The World Health Organisation (WHO) describes the concept of quality of life as: “an individual’s perception of their position in life in the context of the culture and value systems in which they live and in relation to their goals, expectations, standards, and concerns”. It is clear that addressing mental health in PLWH should be a priority - not only to improve psychological factors but in order to improve medication adherence and physical health - in order to ultimately improve the quality of life of PLWH.

Mental Health Intervention for PLWH[edit | edit source]

HIV WHO map 2017.png

The prevalence of PLWH is much higher in low-mid income settings, but there are significant barriers to providing mental health services in these countries, mostly since there is a lack of trained mental health workers[1]. In Sub-saharan Africa (SSA), there is one mental health professional per 70 000 people. Furthermore, time spent in therapy could be time spent for income generation and could therefore result in poor adherence in low-mid income countries [8]. Thus, the very therapies that are deemed efficacious for HIV-positive populations in resource-rich settings may not be feasible to deliver in SSA settings. It is possible that group-based interventions could have better acceptability than traditional individual mental health therapies[11].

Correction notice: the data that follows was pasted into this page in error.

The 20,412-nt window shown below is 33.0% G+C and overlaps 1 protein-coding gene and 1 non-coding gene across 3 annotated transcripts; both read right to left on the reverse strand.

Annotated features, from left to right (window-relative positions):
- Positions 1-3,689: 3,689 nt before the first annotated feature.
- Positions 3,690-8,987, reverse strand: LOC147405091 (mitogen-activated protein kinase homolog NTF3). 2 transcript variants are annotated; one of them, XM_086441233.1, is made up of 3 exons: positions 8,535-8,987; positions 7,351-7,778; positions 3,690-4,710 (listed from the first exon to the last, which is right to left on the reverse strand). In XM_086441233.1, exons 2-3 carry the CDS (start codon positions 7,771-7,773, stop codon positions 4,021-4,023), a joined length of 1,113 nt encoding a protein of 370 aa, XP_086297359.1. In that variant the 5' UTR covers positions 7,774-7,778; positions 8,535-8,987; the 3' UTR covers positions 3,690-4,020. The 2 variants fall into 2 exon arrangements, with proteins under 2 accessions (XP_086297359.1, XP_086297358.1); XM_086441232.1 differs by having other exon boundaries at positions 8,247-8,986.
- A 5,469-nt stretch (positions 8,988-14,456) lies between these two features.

Pharmacological interventions[edit | edit source]

Pain med.jpeg

The majority of PLWH, live in low to middle-income countries. It is therefore important to consider results from studies that were done in these settings. In studies conducted in Uganda, full adherence to medication was low (56%)[4] and in Malawi treatment was hindered by low stock of antidepressants nationwide[4]. In addition, the evidence to support the use of antidepressants is inconclusive and it might not have many benefits over psychological interventions alone[4]. Considering the potential issues with adherence and the lack of strong evidence, pharmacological interventions might not be the most practical or cost-effective treatment in PLWH.

Psychotherapeutic interventions[edit | edit source]

Adherence to psychotherapeutic interventions is also important to consider, as this will have an effect on the effectiveness of the treatment. It is therefore important to ensure that the interventions are tailored to the cultural context of the target population[4].

The approach used and the level of qualification of the therapist do not seem to be associated with intervention effectiveness in low-mid income settings [4][1], it can therefore be argued that a group format delivered by lay healthcare workers could be an effective, sustainable and accessible option in poorer countries[4]. Programs aimed at training lay health workers in counseling will be important in narrowing the mental health treatment gap in low- and mid-income (LMICs) countries[4].

Every person’s context will be different, and it’s important to involve the community in the intervention design to ensure good adherence[4]. Some studies have included financial incentives and cultural rituals, others involved spiritual activities during therapy. Recent research indicates that accommodating patient preference in mental health services maximizes treatment uptake and reduces the financial costs of premature dropout and disengagement[4].